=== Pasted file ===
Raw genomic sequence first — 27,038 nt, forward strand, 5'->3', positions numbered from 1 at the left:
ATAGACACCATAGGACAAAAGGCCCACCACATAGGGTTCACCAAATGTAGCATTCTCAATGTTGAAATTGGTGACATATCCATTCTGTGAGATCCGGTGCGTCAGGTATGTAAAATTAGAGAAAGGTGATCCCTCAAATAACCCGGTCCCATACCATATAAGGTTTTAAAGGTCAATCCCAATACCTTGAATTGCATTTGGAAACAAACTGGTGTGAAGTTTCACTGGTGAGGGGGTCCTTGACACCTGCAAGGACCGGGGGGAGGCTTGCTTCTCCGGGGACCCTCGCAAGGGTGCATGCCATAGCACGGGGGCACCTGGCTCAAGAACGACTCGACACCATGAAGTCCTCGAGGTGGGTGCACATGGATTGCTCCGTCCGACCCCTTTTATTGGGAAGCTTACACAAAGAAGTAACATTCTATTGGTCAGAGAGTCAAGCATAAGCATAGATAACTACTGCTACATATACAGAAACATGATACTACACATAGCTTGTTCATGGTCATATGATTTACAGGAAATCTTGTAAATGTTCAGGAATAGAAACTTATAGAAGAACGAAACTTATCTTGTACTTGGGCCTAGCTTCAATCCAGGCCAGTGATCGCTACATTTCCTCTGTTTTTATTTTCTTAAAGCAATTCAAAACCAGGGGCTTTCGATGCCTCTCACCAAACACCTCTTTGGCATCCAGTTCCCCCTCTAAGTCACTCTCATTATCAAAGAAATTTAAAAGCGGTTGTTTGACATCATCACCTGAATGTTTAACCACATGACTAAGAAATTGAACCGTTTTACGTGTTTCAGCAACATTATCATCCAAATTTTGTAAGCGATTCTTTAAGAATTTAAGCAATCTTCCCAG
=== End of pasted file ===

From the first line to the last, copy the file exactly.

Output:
Raw genomic sequence first — 27,038 nt, forward strand, 5'->3', positions numbered from 1 at the left:
ATAGACACCATAGGACAAAAGGCCCACCACATAGGGTTCACCAAATGTAGCATTCTCAATGTTGAAATTGGTGACATATCCATTCTGTGAGATCCGGTGCGTCAGGTATGTAAAATTAGAGAAAGGTGATCCCTCAAATAACCCGGTCCCATACCATATAAGGTTTTAAAGGTCAATCCCAATACCTTGAATTGCATTTGGAAACAAACTGGTGTGAAGTTTCACTGGTGAGGGGGTCCTTGACACCTGCAAGGACCGGGGGGAGGCTTGCTTCTCCGGGGACCCTCGCAAGGGTGCATGCCATAGCACGGGGGCACCTGGCTCAAGAACGACTCGACACCATGAAGTCCTCGAGGTGGGTGCACATGGATTGCTCCGTCCGACCCCTTTTATTGGGAAGCTTACACAAAGAAGTAACATTCTATTGGTCAGAGAGTCAAGCATAAGCATAGATAACTACTGCTACATATACAGAAACATGATACTACACATAGCTTGTTCATGGTCATATGATTTACAGGAAATCTTGTAAATGTTCAGGAATAGAAACTTATAGAAGAACGAAACTTATCTTGTACTTGGGCCTAGCTTCAATCCAGGCCAGTGATCGCTACATTTCCTCTGTTTTTATTTTCTTAAAGCAATTCAAAACCAGGGGCTTTCGATGCCTCTCACCAAACACCTCTTTGGCATCCAGTTCCCCCTCTAAGTCACTCTCATTATCAAAGAAATTTAAAAGCGGTTGTTTGACATCATCACCTGAATGTTTAACCACATGACTAAGAAATTGAACCGTTTTACGTGTTTCAGCAACATTATCATCCAAATTTTGTAAGCGATTCTTTAAGAATTTAAGCAATCTTCCCAG